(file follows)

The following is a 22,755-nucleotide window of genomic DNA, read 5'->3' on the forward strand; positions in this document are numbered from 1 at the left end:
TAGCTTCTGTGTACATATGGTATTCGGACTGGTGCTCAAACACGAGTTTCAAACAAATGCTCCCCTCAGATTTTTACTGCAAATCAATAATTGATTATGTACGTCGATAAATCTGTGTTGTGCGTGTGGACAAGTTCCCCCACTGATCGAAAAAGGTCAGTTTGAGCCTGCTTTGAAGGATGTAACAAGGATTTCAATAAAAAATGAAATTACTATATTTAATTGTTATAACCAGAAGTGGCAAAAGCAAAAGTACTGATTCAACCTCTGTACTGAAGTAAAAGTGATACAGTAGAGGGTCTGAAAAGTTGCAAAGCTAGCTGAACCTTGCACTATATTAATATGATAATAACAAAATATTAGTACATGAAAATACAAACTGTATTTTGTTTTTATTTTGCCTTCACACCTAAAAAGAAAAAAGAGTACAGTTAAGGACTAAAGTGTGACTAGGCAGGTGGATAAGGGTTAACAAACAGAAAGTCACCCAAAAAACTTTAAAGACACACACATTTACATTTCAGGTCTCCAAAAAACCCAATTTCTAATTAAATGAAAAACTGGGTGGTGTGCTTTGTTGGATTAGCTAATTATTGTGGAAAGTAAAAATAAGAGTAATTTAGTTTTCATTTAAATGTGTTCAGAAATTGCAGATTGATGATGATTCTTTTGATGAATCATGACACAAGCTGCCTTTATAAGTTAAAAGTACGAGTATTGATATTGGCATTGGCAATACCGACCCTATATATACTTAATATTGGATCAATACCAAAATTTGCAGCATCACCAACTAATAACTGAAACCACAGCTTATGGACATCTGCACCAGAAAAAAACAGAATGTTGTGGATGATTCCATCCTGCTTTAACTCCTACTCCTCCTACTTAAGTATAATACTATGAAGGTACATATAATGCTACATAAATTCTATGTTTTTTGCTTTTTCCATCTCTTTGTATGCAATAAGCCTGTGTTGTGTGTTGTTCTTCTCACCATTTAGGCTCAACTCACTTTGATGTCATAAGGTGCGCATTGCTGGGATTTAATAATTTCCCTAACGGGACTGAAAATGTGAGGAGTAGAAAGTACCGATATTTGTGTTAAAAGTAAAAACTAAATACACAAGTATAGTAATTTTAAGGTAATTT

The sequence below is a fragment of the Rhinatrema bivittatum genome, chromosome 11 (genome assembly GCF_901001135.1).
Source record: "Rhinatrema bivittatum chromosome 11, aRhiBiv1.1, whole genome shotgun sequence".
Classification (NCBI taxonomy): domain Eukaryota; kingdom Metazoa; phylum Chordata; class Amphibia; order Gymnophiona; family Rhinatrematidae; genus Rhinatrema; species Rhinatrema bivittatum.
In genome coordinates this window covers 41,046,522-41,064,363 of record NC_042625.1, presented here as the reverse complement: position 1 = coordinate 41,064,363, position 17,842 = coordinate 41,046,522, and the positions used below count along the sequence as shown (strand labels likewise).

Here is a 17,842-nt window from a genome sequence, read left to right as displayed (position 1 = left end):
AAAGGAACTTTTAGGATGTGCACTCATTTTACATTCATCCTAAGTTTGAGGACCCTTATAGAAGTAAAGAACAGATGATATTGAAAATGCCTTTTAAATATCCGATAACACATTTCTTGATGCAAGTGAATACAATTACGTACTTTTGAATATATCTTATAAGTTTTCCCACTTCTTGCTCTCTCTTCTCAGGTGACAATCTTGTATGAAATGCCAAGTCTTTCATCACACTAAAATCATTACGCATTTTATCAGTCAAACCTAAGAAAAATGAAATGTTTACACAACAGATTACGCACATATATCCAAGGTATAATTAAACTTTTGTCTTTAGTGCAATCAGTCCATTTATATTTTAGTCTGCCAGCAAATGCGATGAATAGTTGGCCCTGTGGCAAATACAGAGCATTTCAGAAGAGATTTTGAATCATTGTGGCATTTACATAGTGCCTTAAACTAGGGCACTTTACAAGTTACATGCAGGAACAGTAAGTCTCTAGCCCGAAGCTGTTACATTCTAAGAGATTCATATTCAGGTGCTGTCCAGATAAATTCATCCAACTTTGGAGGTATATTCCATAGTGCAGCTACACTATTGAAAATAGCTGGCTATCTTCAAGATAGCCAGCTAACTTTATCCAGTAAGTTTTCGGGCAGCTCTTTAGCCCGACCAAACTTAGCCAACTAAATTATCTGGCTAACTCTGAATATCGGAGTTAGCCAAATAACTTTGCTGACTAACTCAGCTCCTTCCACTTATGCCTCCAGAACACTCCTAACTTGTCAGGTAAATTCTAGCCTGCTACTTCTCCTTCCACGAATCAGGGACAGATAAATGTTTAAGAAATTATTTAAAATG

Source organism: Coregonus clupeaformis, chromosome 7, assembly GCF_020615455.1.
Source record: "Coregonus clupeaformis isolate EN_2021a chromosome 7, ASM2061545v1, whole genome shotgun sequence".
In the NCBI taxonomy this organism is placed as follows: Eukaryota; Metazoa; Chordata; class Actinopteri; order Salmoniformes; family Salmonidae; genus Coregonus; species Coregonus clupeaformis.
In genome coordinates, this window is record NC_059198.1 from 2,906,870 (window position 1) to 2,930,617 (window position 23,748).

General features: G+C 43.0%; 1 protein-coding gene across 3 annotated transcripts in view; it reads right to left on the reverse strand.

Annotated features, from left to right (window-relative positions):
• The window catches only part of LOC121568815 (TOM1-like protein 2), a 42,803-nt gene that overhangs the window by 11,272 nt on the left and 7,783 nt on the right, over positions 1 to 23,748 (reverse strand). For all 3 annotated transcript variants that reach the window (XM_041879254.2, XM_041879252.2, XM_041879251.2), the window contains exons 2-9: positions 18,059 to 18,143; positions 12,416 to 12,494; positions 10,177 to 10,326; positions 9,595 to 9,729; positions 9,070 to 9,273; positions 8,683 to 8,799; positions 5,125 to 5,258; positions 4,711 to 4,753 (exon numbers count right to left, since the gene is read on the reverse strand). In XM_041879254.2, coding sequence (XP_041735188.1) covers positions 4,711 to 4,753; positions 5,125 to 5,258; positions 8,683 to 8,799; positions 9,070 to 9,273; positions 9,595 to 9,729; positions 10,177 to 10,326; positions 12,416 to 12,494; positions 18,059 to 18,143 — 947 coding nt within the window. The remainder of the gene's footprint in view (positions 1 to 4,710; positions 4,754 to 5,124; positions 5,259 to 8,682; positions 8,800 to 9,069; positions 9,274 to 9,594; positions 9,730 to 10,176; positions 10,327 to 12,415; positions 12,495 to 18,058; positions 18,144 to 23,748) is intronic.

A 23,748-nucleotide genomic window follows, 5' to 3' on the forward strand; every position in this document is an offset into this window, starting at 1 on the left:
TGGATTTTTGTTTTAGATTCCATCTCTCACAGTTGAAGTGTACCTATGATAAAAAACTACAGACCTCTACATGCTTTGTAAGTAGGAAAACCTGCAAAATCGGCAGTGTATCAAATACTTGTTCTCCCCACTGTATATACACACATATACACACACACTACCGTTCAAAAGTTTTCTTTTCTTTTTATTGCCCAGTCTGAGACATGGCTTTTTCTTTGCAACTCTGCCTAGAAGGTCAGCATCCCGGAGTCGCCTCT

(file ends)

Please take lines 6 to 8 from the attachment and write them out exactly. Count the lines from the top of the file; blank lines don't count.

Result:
In genome coordinates this window covers 41,046,522-41,064,363 of record NC_042625.1, presented here as the reverse complement: position 1 = coordinate 41,064,363, position 17,842 = coordinate 41,046,522, and the positions used below count along the sequence as shown (strand labels likewise).

Here is a 17,842-nt window from a genome sequence, read left to right as displayed (position 1 = left end):
AAAGGAACTTTTAGGATGTGCACTCATTTTACATTCATCCTAAGTTTGAGGACCCTTATAGAAGTAAAGAACAGATGATATTGAAAATGCCTTTTAAATATCCGATAACACATTTCTTGATGCAAGTGAATACAATTACGTACTTTTGAATATATCTTATAAGTTTTCCCACTTCTTGCTCTCTCTTCTCAGGTGACAATCTTGTATGAAATGCCAAGTCTTTCATCACACTAAAATCATTACGCATTTTATCAGTCAAACCTAAGAAAAATGAAATGTTTACACAACAGATTACGCACATATATCCAAGGTATAATTAAACTTTTGTCTTTAGTGCAATCAGTCCATTTATATTTTAGTCTGCCAGCAAATGCGATGAATAGTTGGCCCTGTGGCAAATACAGAGCATTTCAGAAGAGATTTTGAATCATTGTGGCATTTACATAGTGCCTTAAACTAGGGCACTTTACAAGTTACATGCAGGAACAGTAAGTCTCTAGCCCGAAGCTGTTACATTCTAAGAGATTCATATTCAGGTGCTGTCCAGATAAATTCATCCAACTTTGGAGGTATATTCCATAGTGCAGCTACACTATTGAAAATAGCTGGCTATCTTCAAGATAGCCAGCTAACTTTATCCAGTAAGTTTTCGGGCAGCTCTTTAGCCCGACCAAACTTAGCCAACTAAATTATCTGGCTAACTCTGAATATCGGAGTTAGCCAAATAACTTTGCTGACTAACTCAGCTCCTTCCACTTATGCCTCCAGAACACTCCTAACTTGTCAGGTAAATTCTAGCCTGCTACTTCTCCTTCCACGAATCAGGGACAGATAAATGTTTAAGAAATTATTTAAAATG